Time’s Up On The Cottonwood Fix
"The expiration of the temporary fix is a serious setback to forest restoration in Montana and around the West."
At a time when we need to be scaling up forest restoration to protect Montana’s forests from catastrophic wildfires, getting this work done just became more difficult. Last week, a partial legislative bandaid, known as the Cottonwood temporary fix, that shielded the Forest Service from expensive and time-consuming litigation expired. Without a permanent solution, our forests–and the humans and wildlife who depend on them–will be the victims.
Nearly nine million acres across Montana are at high to very high risk of wildfire. These fires threaten our communities, scorch wildlife habitat and destroy watersheds. Restoring forests by removing overgrowth, deadfall and other fuels through mechanical thinning and prescribed burns are proven approaches to reduce wildfire risk, but actually applying these tools on the ground will become even more tangled in red tape and legal challenges now that the temporary Cottonwood fix has expired.
The Forest Service is careful to consider how forest restoration projects will impact endangered and threatened species and updates that analysis when new information arises. In 2015, however, the Cottonwood Environmental Law Center–a self-described “radical environmental” group from Bozeman–contended that was insufficient and sued to stop forest work on the Bozeman Municipal Watershed Project. The project sought to restore forest lands that provide the vast majority of the city’s drinking water, in addition to valuable wildlife habitat and recreational opportunities. The group opposed the project and argued that it was not enough for the Forest Service to halt work and analyze how the project would impact the Canada lynx and the Service also had to go back and reanalyze its general forest plan, a planning document that remains in place for fifteen or more years and has no on-the-ground impacts.
Unfortunately, the Ninth Circuit Court of Appeals–which has jurisdiction over Montana and many western states–adopted what is now known as the Cottonwood decision and ruled that the Forest Service is required to reconsult over endangered species impacts at both the project and forest plan levels. This ran counter to decisions made in similar cases before the Supreme Court and another federal appeals court.
The Forest Service realized that complying with the Cottonwood decision would force them to spend resources on burdensome litigation and red tape over plans with no direct impacts to wildlife instead of on restoring forests. The Obama administration even asked the Supreme Court to overturn Cottonwood, arguing that it would “cripple” the Forest Service. While the Supreme Court did not take the case, Congress passed a five-year partial fix to reduce the heaviest burdens, but it expired on March 23.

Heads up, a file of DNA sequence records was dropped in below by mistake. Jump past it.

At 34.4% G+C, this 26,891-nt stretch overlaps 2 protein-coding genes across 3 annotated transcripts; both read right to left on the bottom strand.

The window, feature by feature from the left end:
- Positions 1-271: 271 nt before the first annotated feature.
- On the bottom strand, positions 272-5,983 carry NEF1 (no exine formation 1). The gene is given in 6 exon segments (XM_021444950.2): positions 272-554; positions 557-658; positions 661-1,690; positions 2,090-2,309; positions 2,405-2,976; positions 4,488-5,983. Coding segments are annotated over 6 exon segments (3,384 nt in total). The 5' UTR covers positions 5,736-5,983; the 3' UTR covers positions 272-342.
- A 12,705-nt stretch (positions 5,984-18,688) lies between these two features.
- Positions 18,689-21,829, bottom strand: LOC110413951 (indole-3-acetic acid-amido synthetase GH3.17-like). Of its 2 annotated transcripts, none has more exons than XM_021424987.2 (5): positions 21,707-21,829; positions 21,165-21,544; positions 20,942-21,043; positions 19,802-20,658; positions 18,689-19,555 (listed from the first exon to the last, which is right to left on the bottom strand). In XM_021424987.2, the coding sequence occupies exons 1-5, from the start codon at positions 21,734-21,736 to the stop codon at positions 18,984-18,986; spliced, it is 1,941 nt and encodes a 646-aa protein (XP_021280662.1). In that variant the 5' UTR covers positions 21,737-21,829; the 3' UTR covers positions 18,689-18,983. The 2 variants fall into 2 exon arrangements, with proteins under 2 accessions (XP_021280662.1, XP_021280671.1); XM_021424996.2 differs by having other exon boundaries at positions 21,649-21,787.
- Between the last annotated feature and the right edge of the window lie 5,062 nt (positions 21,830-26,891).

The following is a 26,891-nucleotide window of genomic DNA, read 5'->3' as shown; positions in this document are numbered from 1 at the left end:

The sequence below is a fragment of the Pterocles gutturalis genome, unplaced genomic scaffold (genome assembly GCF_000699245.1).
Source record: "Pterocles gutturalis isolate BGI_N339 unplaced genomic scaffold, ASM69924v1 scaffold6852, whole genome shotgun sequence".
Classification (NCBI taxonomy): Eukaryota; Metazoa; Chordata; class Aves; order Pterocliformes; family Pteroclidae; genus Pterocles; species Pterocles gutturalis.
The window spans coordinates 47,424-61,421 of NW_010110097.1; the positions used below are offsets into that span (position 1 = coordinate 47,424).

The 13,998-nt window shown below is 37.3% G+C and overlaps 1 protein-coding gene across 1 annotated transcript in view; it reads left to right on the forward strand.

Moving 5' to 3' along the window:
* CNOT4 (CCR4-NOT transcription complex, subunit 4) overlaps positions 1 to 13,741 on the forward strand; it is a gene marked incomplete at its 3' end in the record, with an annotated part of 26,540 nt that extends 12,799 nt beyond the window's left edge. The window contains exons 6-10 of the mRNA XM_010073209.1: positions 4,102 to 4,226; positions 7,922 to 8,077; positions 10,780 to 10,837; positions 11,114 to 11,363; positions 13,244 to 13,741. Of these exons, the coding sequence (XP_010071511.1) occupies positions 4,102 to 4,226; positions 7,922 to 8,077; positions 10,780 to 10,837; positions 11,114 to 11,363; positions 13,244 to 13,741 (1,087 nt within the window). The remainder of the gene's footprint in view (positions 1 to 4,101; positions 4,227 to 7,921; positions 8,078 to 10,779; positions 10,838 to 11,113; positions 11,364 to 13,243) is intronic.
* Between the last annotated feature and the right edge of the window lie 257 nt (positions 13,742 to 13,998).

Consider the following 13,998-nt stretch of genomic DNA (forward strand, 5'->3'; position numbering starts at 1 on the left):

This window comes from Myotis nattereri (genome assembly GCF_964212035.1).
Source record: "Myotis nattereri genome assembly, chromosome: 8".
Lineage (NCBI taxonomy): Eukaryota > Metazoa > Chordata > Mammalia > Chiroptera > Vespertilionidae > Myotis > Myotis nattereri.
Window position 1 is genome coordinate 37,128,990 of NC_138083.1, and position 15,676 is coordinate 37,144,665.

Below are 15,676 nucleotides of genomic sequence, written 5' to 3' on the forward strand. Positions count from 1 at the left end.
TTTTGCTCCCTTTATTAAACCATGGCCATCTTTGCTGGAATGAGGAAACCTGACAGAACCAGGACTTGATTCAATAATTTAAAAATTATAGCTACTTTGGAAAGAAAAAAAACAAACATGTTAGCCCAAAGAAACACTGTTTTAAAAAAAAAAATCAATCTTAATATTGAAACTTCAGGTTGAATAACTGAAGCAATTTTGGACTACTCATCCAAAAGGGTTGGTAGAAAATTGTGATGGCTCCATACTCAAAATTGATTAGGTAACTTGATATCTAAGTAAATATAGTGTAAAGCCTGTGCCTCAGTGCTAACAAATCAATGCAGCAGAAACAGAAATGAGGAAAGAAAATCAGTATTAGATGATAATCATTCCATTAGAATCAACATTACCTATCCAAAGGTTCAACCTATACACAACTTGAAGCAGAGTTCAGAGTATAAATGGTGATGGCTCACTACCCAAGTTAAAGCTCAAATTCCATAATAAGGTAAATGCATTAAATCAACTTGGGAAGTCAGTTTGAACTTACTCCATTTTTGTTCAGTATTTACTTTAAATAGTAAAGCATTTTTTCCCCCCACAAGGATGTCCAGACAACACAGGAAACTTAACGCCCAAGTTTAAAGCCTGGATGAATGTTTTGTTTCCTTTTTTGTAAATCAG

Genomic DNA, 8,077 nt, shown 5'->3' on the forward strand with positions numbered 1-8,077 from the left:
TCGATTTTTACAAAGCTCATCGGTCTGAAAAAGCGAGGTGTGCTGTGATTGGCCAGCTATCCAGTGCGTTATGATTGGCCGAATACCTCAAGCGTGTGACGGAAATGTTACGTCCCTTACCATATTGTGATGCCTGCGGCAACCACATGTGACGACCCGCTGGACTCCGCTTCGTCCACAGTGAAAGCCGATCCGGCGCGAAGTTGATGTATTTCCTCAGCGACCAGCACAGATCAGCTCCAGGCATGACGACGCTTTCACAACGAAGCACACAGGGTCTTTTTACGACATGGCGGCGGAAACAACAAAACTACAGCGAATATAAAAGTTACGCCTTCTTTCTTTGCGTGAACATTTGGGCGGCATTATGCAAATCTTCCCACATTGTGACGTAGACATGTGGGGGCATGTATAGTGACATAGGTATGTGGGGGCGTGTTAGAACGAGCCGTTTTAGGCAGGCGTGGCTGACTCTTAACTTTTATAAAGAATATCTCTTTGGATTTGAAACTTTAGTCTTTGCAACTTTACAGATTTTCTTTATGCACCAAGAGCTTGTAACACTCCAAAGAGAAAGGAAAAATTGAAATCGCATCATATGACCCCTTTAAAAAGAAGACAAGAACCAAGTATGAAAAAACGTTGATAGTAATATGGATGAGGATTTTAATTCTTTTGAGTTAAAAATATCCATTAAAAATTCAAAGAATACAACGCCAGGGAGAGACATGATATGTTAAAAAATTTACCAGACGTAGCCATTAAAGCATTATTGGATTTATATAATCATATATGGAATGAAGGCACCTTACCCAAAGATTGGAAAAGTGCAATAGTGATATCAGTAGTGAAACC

The good news is that Montanans in Congress are leading a bipartisan effort to fix Cottonwood. Last week my PERC colleague Jonathan Wood testified before the U.S. House Natural Resources Committee on the need for a permanent fix to Cottonwood, emphasizing that the decision does not help recover endangered species and severely hampers forest restoration work. Forest Service Deputy Chief Chris French was also a witness at the hearing, and affirmed that “there was really no conservation benefit.” In addition, he estimated that 87 forest plans would now be challenged, and completing unnecessary and duplicative analysis for all of these plans would take up to ten years and cost tens of millions of dollars.
The Forest Service does not have the luxury of surplus time or resources when it comes to stopping the wildfire crisis. These resources that will be spent on paperwork and in courtrooms without any added benefit to imperiled species should instead be applied in our forests. For these reasons, a wide range of conservation groups including PERC, Rocky Mountain Elk Foundation, and the Wildlife Society support a permanent Cottonwood fix.
Cottonwood erects unnecessary red tape and encourages special-interest litigation that hinders the Forest Service’s goals of reducing wildfire risk and restoring forest ecosystems. The expiration of the temporary fix is a serious setback to forest restoration in Montana and around the West. Congress should act now to correct the decision and help fix our forests.
Hannah Downey is the policy director at PERC (the Property and Environment Research Center) in Bozeman.